Because endangering your child is cause for concern, and a little ridicule. And endangering my child is cause for a full on tongue lashing.


Why My Thirties are a Thousand Times Better

My birthday is today (yay!), so I’ve been unnaturally nostalgic and reflective recently. One of the things that I have been thinking about is how great it feels to be in my thirties. I’m halfway through this decade and I have to say that it is SO MUCH better than my twenties. No question about it. It’s not that I didn’t completely enjoy that time of my life, but I have to say that now I feel more confident of who I am. That’s probably one reason why I am able to write these words and stand by them.

So here is my top five list of why it’s great to be a childfree woman in her thirties, instead of a confused girl in my twenties:

  1. I Know Who My Real Friends Are

I was telling my friend the other day that I do not have as much of a tolerance these days for people who I don’t like very much. In the past year, I’ve gone through some transformations with my friendship circles and this also involved making some healthy boundaries with people who were not ideal friends in my life. I don’t feel that same sense of neediness that I felt in my twenties and as a result I have been attracting people into my life that are honest, straightforward and (not surprisingly) also childfree like me. I know what I appreciate in a friend and I am seeking out people who can easily fulfill that role.

  1. I Don’t Care About the Question, “So What Do You Do?”

What does a Comparative Literature major do out of college? You guessed it – not much! When I was in school, a lot of people asked me what I wanted to do with my life and I would almost break out into a sweat. I thought that I had to have all the answers. I wish that I had explored more back then and taken a plunge to do more internships, but alas, I was much too intimidated back then. When I graduated from college, I spent six weeks in England and then returned to a riveting three-week position as a cashier at Mervyn’s. Then came the minimum wage position as a teacher’s assistant for emotionally disturbed teenage girls where I was trained in take downs and called a bitch more than once.

Since then, I worked as a “permanent” temp at a newspaper as a typist and even got my massage license. Now that I am pursuing writing and looking for a fulfilling career path, I know that I don’t have to impress anyone else with who I am and what I did.

  1. I Care Less About What Other People Think

About 10 years ago, I would be extremely sensitive about what other people thought of me. I think that over time, I’ve learned to not be so attached to other people’s opinions of me. I’ve heard that you also have to develop a thick skin when you are a writer because you are putting yourself out there to the world and inevitably some of those trolls are going to rear their ugly heads. But I’m learning to take things less personally. Plus, it’s been helpful to be in a relationship with someone who also doesn’t care about what people think. His attitude has definitely been rubbing off on me.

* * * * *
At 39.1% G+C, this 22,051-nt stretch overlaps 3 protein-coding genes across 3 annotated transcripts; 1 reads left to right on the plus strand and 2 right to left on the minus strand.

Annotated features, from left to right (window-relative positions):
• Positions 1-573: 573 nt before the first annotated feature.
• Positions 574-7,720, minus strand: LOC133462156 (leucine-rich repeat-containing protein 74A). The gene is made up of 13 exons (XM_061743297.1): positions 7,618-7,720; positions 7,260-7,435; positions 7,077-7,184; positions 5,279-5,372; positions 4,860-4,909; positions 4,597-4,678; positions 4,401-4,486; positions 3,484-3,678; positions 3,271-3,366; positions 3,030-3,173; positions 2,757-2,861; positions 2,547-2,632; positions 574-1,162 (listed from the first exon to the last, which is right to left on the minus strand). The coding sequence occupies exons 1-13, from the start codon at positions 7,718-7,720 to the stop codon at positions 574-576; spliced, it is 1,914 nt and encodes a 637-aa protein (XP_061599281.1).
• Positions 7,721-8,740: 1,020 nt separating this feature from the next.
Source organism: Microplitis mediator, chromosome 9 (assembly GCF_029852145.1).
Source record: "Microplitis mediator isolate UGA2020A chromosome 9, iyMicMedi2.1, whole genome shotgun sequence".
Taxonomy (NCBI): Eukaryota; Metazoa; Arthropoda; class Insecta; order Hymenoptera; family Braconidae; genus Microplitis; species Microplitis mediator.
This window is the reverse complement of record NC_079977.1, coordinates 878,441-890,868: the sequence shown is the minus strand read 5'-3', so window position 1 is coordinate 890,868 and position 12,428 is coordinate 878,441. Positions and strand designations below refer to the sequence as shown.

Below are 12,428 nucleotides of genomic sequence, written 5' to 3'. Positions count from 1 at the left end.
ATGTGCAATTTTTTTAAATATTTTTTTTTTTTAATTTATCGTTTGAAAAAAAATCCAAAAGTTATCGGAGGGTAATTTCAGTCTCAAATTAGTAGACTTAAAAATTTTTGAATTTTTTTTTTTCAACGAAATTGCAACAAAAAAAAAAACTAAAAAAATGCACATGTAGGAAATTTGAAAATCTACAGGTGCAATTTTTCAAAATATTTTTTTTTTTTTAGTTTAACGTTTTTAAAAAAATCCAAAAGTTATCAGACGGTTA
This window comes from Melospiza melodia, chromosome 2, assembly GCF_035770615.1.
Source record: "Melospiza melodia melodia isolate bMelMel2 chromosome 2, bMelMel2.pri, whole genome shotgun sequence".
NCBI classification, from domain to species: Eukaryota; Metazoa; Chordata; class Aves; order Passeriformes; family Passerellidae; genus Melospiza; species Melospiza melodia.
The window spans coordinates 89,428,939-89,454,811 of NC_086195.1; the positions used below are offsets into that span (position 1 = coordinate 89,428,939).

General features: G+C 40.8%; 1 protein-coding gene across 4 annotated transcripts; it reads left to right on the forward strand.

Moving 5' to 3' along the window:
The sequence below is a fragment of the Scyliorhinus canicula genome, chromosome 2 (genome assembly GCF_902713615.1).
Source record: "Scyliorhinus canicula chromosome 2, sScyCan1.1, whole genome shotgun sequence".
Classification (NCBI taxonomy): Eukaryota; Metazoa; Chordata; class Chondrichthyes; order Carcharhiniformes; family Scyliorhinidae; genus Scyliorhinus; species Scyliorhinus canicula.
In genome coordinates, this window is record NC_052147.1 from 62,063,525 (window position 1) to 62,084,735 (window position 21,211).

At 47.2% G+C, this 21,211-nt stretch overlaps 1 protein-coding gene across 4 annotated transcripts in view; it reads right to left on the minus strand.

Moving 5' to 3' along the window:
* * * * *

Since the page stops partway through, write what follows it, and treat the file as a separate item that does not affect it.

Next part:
1. I Can Take Out the Garbage

Seriously, I have to let you guys know that I never did chores around the house when I was a kid growing up. We had be good Asian American students first and foremost, which meant that my mom got stuck with all the housework and we dutifully studied for our exams. All throughout my twenties, I carried this prima dona behavior and notion that someone else should do more of the chores than me. I’m glad that I have my own chores routine now (every Saturday morning) and while taking out the compost is not my favorite thing to do, at least I can make myself do it. I think it’s also a function of being a more responsible adult in general and really dealing with the smelly stuff of life.

  1. I Learned From My Failed Relationship

I got married at age twenty-four to the man whom I had my first kiss. Even though there were good things about our relationship, we ended up parting ways. Because I met him at nineteen, I hadn’t had much experience in the dating realm and I set out on OK Cupid the way that a voyager from the fifteenth century set out to sea in search of new lands. Now that I am with a partner with whom I share chemistry, I have learned to be more outspoken in my relationships, have more honesty and appreciate the little things. These all go a long way to having a fulfilling partnership.

So, do you like your thirties better, too?